“For a long time, the media environment worked with a pretty clear separation between producers of the news and its audience. Journalists controlled not only what the news looked like, but how it was distributed, either in print forms delivered to readers or through broadcasted messages that arrived on televisions and radios.
“In the digital environment, journalists still produce news and audiences still consume it, but the paths between them are not so straightforward. To list just a few changes: news which used to be made for discrete media channels now all blends together on digital channels; social media become places where the news can be shared and commented on outside the control of journalists; and non-journalists can easily speak for themselves through digital communication channels. Even if the news looks the same as it has in the past, all of these other changes alter how it moves about.
“If this seems confusing for audiences and the news industry, it is confusing for journalism researchers as well. How do we study it then? In a recent article in the journal New Media & Society, I suggest that it is not enough to look at news stories on their own. Rather, we need to consider the circulation of news stories. I use circulation both in the more mechanical sense of the transferring of information from one point to another and in a cultural sense as the meanings that get attached to a story in this process.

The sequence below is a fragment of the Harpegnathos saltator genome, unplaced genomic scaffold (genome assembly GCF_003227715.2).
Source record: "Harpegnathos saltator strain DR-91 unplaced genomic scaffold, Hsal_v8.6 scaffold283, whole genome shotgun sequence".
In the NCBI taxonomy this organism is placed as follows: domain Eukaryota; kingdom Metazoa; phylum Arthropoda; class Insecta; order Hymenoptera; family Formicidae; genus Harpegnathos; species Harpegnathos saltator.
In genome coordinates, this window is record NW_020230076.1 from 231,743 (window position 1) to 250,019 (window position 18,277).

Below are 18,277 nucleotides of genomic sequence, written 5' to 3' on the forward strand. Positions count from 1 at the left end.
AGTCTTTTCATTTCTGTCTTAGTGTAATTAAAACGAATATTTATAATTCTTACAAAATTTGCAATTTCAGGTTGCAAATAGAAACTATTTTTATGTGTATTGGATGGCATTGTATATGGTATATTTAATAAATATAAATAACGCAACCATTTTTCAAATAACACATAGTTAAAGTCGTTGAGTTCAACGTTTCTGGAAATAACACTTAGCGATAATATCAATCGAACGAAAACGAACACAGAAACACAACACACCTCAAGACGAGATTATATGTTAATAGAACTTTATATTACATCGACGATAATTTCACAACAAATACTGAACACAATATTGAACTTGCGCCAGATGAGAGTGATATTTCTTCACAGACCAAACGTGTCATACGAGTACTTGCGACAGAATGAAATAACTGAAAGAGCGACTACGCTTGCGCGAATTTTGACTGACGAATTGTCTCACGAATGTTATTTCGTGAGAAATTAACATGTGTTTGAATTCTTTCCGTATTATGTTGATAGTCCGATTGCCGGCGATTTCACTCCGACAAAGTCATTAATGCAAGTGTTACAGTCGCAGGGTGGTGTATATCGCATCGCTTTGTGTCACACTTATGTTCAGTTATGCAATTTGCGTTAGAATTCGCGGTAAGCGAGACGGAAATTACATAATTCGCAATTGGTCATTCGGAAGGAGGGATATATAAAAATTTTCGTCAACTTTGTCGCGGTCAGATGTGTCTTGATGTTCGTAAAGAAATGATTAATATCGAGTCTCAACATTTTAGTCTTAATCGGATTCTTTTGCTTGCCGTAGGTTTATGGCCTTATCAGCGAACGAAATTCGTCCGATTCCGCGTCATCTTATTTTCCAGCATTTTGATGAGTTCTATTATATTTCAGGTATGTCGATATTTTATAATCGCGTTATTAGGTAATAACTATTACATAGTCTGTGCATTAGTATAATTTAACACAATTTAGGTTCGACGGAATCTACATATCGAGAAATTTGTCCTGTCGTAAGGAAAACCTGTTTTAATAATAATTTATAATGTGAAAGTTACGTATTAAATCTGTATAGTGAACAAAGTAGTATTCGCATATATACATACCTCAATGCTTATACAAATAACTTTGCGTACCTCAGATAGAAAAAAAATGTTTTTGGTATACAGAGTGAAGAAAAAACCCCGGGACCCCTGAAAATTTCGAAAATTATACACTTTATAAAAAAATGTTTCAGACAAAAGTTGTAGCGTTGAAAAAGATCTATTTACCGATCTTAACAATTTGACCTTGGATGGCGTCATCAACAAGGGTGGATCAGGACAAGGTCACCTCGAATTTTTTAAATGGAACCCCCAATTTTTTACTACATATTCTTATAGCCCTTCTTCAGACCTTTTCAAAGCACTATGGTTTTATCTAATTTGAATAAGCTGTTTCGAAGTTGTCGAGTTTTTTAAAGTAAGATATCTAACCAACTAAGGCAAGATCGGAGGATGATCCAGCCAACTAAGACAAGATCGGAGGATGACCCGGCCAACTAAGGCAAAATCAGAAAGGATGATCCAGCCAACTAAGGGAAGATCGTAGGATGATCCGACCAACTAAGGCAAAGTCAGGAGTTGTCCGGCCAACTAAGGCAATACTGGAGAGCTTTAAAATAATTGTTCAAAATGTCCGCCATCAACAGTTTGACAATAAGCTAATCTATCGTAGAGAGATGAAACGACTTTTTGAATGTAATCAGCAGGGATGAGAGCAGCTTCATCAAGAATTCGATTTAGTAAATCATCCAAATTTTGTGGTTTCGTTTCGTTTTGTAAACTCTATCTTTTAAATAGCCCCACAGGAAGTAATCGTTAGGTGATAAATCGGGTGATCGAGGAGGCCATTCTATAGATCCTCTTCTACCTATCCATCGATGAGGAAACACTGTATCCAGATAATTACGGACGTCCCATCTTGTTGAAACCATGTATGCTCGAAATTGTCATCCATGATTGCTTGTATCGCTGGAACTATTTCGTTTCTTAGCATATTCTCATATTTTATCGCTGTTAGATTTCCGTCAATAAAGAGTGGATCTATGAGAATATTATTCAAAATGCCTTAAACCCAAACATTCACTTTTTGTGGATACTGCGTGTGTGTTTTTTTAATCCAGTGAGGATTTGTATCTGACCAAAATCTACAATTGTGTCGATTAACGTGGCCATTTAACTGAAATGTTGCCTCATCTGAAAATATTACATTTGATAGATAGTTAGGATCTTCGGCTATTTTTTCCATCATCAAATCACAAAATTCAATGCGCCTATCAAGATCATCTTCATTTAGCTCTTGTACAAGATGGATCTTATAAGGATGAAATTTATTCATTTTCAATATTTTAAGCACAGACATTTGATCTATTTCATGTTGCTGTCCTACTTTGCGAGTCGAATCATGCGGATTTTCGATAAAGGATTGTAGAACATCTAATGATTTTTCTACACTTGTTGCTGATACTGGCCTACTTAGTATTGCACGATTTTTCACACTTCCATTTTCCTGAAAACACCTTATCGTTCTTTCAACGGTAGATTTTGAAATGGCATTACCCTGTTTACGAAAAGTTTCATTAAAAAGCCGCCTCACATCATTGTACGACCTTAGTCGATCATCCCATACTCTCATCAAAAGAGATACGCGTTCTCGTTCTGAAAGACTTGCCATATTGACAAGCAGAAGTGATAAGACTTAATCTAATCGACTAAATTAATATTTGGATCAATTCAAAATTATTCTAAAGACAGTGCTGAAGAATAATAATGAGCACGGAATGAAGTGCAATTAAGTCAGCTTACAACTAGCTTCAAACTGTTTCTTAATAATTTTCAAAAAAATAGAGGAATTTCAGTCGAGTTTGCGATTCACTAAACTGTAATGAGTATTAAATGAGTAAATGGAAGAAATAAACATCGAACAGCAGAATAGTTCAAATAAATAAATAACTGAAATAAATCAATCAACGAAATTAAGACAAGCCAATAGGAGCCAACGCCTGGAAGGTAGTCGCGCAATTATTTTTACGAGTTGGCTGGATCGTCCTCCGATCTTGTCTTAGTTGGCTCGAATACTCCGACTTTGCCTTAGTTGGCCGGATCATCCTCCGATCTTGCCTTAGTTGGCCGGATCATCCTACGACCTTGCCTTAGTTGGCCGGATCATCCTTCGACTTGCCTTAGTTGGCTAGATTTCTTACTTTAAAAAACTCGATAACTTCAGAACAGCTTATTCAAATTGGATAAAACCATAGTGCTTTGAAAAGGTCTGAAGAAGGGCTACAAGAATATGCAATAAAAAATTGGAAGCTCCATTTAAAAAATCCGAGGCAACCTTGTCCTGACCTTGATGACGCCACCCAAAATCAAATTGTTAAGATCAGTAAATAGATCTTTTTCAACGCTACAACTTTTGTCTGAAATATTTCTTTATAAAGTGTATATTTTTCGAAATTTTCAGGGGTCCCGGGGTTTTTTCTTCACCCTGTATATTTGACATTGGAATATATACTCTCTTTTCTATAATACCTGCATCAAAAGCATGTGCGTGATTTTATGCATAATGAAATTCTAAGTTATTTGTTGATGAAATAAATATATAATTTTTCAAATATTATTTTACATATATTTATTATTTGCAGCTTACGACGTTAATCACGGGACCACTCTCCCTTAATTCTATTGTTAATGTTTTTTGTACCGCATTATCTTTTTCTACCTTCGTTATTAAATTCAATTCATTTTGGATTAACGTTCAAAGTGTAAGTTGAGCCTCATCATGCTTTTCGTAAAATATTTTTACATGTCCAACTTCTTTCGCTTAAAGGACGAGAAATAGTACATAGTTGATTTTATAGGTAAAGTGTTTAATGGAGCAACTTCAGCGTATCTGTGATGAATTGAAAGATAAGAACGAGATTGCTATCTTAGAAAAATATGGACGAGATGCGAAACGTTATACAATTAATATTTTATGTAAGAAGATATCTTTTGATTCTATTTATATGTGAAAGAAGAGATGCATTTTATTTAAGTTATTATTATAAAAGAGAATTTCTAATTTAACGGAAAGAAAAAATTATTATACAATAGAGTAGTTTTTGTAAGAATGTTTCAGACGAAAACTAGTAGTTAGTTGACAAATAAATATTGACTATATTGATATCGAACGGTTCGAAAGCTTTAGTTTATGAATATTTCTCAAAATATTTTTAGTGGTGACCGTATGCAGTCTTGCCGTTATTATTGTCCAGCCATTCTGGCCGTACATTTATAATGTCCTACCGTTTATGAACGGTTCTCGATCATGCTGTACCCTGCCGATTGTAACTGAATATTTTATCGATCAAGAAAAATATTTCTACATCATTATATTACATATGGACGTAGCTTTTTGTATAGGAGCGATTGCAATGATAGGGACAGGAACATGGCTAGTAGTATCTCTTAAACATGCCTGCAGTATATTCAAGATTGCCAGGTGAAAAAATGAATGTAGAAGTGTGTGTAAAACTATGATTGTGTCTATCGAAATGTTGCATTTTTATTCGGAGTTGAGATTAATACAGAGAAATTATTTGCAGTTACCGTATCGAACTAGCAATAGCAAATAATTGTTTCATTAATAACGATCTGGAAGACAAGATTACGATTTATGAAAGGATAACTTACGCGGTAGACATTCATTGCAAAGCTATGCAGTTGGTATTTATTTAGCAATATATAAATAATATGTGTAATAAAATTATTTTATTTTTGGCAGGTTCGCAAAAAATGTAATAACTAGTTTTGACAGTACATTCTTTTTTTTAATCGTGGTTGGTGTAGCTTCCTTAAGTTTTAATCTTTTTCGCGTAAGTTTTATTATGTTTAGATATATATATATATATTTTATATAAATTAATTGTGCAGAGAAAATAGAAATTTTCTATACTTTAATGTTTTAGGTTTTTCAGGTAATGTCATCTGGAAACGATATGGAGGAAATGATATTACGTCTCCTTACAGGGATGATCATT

“For example, if I share a news story on Facebook, I am relying on a complex technological infrastructure to enable me to click on a link, add some text, and send it to my friends. But sharing a story is also adding meaning. I am marking it as important and likely adding some commentary about it, which can then spark feedback from others. The argument that I make is that if we are to understand news as a form of knowledge – as telling us something about the world – we need to look at the entire process through which news circulates. This may seem daunting, but it reflects how journalism increasingly is and not how it was.
“Circulation opens up exciting future research directions to examine these new paths for news, including the role of different actors – from individual people to tech company giants. All of this helps answer how it is the news works in a digital media environment.”
-- Associate Professor Matt Carlson.